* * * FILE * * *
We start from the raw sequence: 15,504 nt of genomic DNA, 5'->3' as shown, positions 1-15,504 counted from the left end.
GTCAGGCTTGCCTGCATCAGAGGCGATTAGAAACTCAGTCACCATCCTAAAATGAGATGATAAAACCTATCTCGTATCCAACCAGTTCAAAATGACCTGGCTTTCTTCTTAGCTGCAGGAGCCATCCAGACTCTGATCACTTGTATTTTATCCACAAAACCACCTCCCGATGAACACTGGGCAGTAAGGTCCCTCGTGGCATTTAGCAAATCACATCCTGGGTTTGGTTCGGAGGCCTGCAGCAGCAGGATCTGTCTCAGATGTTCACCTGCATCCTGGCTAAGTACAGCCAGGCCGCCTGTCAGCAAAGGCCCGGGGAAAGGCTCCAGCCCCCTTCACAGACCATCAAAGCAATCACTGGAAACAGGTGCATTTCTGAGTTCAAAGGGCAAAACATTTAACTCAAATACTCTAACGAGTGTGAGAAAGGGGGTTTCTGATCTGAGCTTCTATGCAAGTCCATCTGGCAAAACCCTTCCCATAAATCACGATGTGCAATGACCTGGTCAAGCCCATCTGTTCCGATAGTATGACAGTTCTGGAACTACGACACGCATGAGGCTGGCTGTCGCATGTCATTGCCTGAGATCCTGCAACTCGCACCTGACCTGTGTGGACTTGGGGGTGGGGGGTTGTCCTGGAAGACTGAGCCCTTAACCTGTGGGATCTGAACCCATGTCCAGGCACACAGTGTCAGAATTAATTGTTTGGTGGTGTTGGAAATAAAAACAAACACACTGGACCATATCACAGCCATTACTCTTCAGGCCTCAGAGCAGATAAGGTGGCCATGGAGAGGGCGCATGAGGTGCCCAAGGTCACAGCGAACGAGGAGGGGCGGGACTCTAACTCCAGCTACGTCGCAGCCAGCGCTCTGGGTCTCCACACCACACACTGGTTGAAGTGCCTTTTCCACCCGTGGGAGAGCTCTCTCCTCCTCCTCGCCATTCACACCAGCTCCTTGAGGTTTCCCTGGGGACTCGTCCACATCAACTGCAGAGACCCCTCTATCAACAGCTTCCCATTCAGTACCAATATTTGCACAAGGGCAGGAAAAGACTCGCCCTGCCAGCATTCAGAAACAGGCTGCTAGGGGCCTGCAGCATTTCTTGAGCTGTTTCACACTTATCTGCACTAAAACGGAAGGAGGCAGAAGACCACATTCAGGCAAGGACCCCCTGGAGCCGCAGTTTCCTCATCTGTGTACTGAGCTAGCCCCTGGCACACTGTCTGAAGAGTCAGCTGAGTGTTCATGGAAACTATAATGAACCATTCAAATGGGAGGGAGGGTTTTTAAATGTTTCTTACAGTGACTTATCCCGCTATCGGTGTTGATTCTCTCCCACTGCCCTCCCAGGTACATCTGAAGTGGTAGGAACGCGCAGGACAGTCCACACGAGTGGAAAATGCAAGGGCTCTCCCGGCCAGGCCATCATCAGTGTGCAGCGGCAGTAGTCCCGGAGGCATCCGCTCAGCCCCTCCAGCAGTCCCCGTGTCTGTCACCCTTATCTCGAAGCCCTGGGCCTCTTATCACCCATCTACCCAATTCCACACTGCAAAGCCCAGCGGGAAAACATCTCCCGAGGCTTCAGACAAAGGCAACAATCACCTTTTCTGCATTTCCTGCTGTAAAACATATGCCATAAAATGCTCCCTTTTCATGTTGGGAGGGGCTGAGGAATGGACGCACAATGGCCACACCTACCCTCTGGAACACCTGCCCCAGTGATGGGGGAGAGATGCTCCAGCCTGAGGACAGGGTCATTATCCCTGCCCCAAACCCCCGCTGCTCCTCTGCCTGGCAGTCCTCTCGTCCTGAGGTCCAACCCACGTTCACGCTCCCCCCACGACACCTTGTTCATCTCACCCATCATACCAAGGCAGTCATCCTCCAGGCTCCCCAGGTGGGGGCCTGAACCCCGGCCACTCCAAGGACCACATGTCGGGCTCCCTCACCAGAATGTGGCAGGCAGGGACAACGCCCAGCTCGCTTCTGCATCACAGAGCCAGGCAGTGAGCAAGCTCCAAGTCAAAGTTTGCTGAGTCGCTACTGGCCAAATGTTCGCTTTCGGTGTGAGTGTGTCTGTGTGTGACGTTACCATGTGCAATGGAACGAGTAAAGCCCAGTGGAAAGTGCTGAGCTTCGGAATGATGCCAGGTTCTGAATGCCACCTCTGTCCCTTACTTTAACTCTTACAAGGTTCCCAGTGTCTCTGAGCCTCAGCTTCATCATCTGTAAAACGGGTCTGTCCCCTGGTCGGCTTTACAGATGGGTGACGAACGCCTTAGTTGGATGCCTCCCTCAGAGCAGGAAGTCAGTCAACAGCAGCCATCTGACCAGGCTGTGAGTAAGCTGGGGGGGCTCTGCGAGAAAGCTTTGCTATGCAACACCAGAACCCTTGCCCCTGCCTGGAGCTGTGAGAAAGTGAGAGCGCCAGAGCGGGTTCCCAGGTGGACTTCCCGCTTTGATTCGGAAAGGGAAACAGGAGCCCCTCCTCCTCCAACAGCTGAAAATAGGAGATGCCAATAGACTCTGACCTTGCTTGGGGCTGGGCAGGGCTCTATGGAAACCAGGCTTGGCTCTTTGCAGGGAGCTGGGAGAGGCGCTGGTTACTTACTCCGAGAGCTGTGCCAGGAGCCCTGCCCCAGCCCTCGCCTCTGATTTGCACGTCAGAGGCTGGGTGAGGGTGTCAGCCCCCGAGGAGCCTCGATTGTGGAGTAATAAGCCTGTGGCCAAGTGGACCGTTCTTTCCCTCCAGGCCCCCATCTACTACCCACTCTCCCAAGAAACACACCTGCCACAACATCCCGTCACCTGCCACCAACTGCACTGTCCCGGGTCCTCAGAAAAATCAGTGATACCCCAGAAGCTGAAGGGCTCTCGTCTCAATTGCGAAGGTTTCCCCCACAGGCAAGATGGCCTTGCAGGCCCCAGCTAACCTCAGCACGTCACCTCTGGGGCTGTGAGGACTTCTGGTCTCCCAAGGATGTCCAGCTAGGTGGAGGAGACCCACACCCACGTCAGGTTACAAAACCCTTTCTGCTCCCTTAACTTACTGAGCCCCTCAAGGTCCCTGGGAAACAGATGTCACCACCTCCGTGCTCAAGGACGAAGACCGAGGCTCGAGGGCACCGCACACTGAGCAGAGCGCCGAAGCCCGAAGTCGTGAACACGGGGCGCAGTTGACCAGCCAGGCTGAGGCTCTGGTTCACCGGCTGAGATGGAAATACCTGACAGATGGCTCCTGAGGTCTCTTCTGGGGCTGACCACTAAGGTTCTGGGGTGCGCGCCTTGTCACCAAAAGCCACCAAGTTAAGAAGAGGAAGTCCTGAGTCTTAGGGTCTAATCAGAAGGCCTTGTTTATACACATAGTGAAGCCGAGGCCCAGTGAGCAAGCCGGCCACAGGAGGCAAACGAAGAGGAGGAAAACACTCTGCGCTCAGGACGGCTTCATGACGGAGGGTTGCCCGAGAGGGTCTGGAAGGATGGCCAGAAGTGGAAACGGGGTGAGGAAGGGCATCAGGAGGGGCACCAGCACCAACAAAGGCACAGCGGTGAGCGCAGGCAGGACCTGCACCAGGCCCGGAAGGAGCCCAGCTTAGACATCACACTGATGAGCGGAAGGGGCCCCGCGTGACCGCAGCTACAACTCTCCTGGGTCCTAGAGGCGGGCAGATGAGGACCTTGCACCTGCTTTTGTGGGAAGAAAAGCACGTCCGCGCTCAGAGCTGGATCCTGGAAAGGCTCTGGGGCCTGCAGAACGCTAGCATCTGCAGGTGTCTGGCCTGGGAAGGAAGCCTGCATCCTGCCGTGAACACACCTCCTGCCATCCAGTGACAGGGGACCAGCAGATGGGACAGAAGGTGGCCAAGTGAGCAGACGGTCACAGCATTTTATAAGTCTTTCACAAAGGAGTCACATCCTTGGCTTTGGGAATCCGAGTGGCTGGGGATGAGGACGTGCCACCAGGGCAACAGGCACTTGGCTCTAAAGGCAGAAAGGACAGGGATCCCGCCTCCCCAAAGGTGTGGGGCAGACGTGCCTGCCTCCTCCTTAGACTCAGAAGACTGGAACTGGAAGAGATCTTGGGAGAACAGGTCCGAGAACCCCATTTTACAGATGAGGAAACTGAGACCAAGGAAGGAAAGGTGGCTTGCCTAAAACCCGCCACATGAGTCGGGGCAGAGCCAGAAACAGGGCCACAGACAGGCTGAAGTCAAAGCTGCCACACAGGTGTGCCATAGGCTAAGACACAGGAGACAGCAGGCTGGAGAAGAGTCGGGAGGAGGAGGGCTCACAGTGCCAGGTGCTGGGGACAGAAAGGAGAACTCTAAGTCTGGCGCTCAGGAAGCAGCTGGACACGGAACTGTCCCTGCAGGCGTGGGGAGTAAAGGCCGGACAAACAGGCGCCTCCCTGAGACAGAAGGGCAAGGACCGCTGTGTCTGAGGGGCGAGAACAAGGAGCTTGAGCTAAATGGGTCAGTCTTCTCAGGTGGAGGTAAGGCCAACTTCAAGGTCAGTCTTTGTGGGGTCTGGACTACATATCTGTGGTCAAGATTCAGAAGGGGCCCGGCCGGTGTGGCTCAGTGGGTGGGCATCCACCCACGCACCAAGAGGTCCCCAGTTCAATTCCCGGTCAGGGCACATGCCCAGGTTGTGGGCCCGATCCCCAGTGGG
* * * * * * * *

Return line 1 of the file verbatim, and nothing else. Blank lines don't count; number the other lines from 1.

We start from the raw sequence: 15,504 nt of genomic DNA, 5'->3' as shown, positions 1-15,504 counted from the left end.